Past Climate Change Cannot Be Tied to Earth Passing Through Galactic Plane

by Nancy Atkinson on June 26, 2009

The latest map of the Milky Way shows only two arms. Credit: NASA/ Spitzer Space Telescope

The latest map of the Milky Way shows only two arms. Credit: NASA/ Spitzer Space Telescope

Earth’s climate has changed over time, but the cause for the changes has been hotly debated. One idea (Shaviv and Veizer,2003), suggested that perhaps two-thirds to three-fourths of the variance in Earth’s temperature over the past 500 million years may be attributable to when our solar system passes through the spiral arms of the Milky Way galaxy. The evidence seemed to fit: there appears to be a 140 million year cycle of global climate change, and that correlates when our solar system seems to move between spiral arms, too. Or at least it used to. Since 2003 we have revised our map of the galaxy, which changes the estimation of when Earth transits through the spiral arms.

“Although previous work found a correlation between the 140 Myr climate cycle on Earth and the intersection with spiral arms,” write researchers Adrian Melott, Andrew Overholt, and Martin Pohl, “with new data on the structure of the galaxy, this correlation disappears.”

On Earth, the 140 million year cycle is estimated from the timing of ice ages and abundances of fossils.

The basic idea of the earlier research was that when the solar system journeys through the Milky Way’s spiral arms the event rate of cosmic rays in the Earth’s atmosphere greatly increases, since the number of supernovae in spiral arms is clearly much larger than in between the arms. This could affect cloud formation on Earth and therefore strength of greenhouse effect.

But that assumed the Milky Way had four arms, and was less massive than new calculations show. In 2008, new information from the Spitzer Space Telescope helped astronomers conclude that the Milky Way consisted of two spiral arms and a large central bar. Additionally, in 2009 Spitzer data helped scientists conclude that our galaxy is much more massive than originally thought, and is moving faster than originally estimated.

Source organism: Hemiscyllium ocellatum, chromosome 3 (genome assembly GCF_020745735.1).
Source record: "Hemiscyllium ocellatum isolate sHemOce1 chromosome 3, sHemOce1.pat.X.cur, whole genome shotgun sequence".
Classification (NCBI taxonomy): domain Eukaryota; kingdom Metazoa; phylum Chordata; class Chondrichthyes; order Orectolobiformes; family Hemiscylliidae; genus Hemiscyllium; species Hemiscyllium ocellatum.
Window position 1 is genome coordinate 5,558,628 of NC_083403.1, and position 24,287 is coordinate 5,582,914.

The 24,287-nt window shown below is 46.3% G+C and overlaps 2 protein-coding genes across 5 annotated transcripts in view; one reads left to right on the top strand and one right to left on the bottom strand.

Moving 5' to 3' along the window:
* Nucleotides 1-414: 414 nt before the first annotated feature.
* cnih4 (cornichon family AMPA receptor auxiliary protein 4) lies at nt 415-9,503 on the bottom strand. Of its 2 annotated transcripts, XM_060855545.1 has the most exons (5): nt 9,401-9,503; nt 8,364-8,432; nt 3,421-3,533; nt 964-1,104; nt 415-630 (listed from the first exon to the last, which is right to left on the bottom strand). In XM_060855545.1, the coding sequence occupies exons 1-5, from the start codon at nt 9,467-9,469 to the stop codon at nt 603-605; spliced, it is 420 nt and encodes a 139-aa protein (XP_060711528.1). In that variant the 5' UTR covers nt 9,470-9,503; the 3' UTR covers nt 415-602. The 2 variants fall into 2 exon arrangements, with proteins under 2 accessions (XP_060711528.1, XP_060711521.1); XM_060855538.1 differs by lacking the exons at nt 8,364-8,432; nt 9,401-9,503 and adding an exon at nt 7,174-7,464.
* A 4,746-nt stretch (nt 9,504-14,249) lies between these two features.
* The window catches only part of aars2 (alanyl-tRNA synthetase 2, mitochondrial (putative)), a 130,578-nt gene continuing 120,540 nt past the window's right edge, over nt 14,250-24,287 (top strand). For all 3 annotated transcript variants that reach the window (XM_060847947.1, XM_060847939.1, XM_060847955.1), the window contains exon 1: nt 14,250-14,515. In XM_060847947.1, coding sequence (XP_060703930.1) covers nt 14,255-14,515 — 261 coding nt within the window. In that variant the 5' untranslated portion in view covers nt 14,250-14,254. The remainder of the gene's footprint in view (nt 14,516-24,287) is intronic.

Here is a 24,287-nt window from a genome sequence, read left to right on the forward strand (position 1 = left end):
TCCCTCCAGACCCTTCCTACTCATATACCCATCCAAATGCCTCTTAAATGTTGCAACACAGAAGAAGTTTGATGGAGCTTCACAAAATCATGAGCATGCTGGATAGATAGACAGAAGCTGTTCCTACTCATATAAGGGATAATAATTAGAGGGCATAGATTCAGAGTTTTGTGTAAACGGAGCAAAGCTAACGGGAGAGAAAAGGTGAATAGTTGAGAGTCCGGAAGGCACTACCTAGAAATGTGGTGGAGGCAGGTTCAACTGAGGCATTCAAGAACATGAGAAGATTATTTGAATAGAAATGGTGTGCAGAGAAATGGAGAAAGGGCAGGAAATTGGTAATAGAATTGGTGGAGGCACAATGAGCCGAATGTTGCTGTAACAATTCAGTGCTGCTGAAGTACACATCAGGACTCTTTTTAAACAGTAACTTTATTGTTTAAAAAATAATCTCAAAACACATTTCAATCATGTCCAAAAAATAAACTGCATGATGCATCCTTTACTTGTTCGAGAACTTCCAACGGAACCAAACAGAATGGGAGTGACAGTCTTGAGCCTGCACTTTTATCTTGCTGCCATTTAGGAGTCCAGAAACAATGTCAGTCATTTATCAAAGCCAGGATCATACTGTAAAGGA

Red vertical lines represent the midpoints of the last seven ice ages, which don't correlate with the passage of the solar system through the galactic plane. Credit Melott, Overholt and Pohl.

Red vertical lines represent the midpoints of the last seven ice ages, which don't correlate with the passage of the solar system through the galactic plane. Credit Melott, Overholt and Pohl.


So just when has Earth passed through the galactic arms? With changing estimations of mass and smaller number of arms, no one can be absolutely sure. But Melott and his team have compared the times of transit between regions of the new galactic map with changes in Earth’s climate and found that the 140 million year correlations no longer apply.

The team also says the 140 million year cycle cannot be made to match up with any cyclical movement of the solar system through the galaxy.

“The only periodic trend that can be found with the new data is the relative orbital period of our solar system,” the team writes in their paper, “relative to the previously assumed pattern speed around the galactic plane, which is slightly larger than 500 Myr. Though one could create varying periodic trends by changing this pattern speed, the orbital period relative to the galactic pattern could never reach the 140 Myr time as this is less than the orbital period itself, meaning the pattern and the Sun would be required to move in opposite directions.”

So, the researchers conclude, the solar system passing through the plane of the galactic arms could have no direct tie with past climate change on Earth.

The team’s paper can be read here.

Graphic caption: Red vertical lines represent the midpoints of the last seven ice ages, which don’t correlate with the passage of the solar system through the galactic plane. Credit Melott, Overholt and Pohl.

Source: arXiv, Technology Review Blog

About 

Nancy Atkinson is Universe Today's Senior Editor. She also works with Astronomy Cast, and is a NASA/JPL Solar System Ambassador.

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